Monday, October 29, 2012

London Guide: Affordable Art Fair

I had a fantastic weekend full of art and cooking.
I went to the Affordable Art Fair in Battersea this Saturday,
and I was seriously impressed (and wishing I had a few more months
of work to prop up my bank account and fund a few purchases).
Unfortunately, the Fair is now over for this year, but I would
recommend checking it out next year to anyone interested in art.



As I said, I visited the Battersea location, but the Fair is also held
in Hampstead Heath, which I would assume would make for some
excellent surroundings and quite a nice fall day out.

I purchased my ticket online in advance (about 2 hours before arriving)
for £12 to avoid waiting in the queue once I got to the venue,
which was in Battersea Park - just past the boating lake and overshadowed
by the imposing, architectural wonder that is Battersea Power Station.

"Affordable" in this context means £40 to £4,000.  The Fair is set up
with different stalls for each gallery, exhibiting the artwork of a number
of different artists.  The Fair also featured a number of workshops,
activities for kids, coffee and cake stands and a wine bar.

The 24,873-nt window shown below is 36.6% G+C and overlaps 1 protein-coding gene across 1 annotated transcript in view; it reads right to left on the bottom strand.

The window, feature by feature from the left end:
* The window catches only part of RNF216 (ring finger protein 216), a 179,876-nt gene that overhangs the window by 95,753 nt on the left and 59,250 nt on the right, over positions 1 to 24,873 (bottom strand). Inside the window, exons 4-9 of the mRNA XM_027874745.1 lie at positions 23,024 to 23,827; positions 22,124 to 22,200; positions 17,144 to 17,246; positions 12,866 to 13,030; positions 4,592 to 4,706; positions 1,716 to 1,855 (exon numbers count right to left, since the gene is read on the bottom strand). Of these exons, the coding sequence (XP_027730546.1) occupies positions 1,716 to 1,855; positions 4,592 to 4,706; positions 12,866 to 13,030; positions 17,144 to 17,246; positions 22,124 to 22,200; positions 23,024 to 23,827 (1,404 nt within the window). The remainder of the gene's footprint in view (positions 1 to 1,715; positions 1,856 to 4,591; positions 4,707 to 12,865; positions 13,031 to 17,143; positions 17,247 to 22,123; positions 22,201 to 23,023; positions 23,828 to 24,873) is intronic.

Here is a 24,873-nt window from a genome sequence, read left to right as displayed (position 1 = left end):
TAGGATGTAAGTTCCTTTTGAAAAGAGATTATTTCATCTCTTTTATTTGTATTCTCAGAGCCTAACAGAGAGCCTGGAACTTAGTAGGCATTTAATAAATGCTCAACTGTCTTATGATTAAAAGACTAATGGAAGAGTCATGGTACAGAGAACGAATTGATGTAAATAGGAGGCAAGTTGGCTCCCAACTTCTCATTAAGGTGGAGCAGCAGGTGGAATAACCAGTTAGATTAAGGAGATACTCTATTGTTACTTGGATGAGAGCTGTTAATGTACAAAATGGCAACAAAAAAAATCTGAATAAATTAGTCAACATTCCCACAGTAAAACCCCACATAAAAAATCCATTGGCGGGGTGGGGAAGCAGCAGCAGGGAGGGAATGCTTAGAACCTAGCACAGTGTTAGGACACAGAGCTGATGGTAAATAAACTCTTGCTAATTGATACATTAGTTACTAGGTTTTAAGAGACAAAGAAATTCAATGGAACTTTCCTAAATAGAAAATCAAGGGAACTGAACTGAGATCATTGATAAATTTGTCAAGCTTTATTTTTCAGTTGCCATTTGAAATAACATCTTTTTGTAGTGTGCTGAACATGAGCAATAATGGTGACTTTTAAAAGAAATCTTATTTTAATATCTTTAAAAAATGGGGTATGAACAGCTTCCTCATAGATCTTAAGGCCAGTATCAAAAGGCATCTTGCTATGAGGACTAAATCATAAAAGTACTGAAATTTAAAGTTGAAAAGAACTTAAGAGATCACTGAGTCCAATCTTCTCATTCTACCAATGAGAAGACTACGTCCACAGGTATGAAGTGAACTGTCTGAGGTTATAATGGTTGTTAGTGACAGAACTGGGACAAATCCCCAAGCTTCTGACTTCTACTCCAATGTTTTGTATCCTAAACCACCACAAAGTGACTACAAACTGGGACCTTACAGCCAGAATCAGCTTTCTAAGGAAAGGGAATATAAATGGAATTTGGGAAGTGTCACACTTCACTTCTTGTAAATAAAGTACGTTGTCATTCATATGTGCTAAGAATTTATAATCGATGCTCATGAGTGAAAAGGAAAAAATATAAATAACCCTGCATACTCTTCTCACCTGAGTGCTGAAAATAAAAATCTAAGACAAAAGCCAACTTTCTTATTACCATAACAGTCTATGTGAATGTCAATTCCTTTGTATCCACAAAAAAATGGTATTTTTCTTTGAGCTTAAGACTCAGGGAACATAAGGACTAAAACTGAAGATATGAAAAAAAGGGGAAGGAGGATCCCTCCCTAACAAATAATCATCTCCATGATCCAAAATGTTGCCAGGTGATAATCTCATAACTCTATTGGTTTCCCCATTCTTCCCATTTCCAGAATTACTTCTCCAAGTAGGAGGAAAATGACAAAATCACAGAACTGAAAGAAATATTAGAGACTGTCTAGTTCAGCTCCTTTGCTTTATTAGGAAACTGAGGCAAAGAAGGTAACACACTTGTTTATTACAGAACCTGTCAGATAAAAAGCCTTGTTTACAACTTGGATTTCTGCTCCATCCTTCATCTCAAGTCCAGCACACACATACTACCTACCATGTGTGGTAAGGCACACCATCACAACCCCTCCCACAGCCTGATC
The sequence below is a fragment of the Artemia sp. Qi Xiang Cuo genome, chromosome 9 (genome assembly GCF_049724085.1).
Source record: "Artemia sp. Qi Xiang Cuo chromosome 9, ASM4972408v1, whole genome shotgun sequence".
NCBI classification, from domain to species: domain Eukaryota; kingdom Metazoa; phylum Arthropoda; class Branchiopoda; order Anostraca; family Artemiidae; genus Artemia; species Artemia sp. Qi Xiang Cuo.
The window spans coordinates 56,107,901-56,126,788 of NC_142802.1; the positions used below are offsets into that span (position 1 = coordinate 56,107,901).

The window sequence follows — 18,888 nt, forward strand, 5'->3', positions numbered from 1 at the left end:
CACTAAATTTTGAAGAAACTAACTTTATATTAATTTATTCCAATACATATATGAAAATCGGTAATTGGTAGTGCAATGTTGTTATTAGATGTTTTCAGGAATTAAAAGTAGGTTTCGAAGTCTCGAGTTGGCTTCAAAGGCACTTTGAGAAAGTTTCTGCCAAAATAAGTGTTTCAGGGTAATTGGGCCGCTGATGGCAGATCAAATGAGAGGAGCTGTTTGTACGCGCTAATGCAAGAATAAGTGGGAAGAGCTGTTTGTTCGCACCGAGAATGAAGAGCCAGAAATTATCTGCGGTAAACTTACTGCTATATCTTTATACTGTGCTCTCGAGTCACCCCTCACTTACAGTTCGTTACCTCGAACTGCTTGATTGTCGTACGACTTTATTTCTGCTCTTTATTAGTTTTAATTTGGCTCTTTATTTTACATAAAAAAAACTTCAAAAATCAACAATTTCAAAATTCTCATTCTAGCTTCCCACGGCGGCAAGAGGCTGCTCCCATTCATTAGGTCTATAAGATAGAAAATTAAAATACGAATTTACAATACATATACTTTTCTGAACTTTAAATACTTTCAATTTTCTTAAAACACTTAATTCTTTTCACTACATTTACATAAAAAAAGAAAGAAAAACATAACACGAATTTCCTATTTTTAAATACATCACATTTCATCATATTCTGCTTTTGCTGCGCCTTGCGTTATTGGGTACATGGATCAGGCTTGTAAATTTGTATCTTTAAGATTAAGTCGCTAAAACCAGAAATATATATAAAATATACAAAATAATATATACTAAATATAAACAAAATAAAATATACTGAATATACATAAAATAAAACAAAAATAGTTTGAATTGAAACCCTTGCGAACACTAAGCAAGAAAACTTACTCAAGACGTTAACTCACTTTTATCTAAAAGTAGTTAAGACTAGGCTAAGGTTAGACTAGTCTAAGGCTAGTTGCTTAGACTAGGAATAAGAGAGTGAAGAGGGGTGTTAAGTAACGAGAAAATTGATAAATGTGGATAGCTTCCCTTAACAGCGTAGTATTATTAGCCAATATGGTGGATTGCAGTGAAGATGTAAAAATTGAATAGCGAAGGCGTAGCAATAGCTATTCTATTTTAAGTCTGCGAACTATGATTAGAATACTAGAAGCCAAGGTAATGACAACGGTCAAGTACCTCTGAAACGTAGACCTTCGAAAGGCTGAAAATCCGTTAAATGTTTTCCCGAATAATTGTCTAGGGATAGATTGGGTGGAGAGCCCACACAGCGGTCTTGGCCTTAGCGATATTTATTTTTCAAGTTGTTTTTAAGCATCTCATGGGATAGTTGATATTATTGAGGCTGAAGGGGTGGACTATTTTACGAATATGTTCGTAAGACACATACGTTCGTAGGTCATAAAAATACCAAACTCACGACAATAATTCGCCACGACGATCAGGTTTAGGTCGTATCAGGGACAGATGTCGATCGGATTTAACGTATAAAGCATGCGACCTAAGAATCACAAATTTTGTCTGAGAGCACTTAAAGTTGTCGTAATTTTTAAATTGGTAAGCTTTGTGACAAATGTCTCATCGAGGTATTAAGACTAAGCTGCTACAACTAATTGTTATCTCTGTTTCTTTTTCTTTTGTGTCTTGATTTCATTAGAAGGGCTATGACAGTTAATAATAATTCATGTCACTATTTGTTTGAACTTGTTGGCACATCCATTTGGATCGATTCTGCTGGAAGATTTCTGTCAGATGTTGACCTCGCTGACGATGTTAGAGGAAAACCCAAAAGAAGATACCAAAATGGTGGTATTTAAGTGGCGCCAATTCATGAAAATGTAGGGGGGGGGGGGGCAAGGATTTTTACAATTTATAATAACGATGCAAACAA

Overall, the atmosphere was pretty amazing.




Being at the Fair felt like being at a gallery - but not a gallery
full of tourists, one filled with art lovers who were excited about 
what they were seeing and who were looking for something they loved.

The following are some of my favourites from the day. 
I've tried to include information about the artists and gallery,
and I've used my own photos were possible. I was in a bit of a hurry
taking the photos, so some of they certainly are not the best.

Nadia Tsakova:

Carla Vize-Martin:

David Eustace:

I have a bunch of names written down and still can't work out who this is, but I love it:

Richard Roberts:

I really liked these mixed media prints by Orson Kartt.
If I bought anything in my price range, it probably would have been one of these (£125 each).
I know these print-on-book-page prints are all over Etsy, but
Orson Kartt uses apt books and witty tag lines to create a cohesive print.







 I also really loved these book shelf prints by Phil Shaw.
He scans in the images of the books and then paints/prints over them.
If you look closer, the book titles are not what they seem (see more here).



This Kate Middleton painting was done on the pages of Romeo and Juliet,
with Anna Karenina hanging next to it.




Claire Brewster:

Emma Johnson:


Tobias Till's London A-Z:

Charlotte Farmer's Around the World in 20 Globes:

Cinema Redux of Jaws by Brendan Dawes:

Rob Ryan at TAG Fine Arts:

Movie posters by Brandon Schaefer:


Up with the Larks by Gail Brodholt:

Harland Miller:


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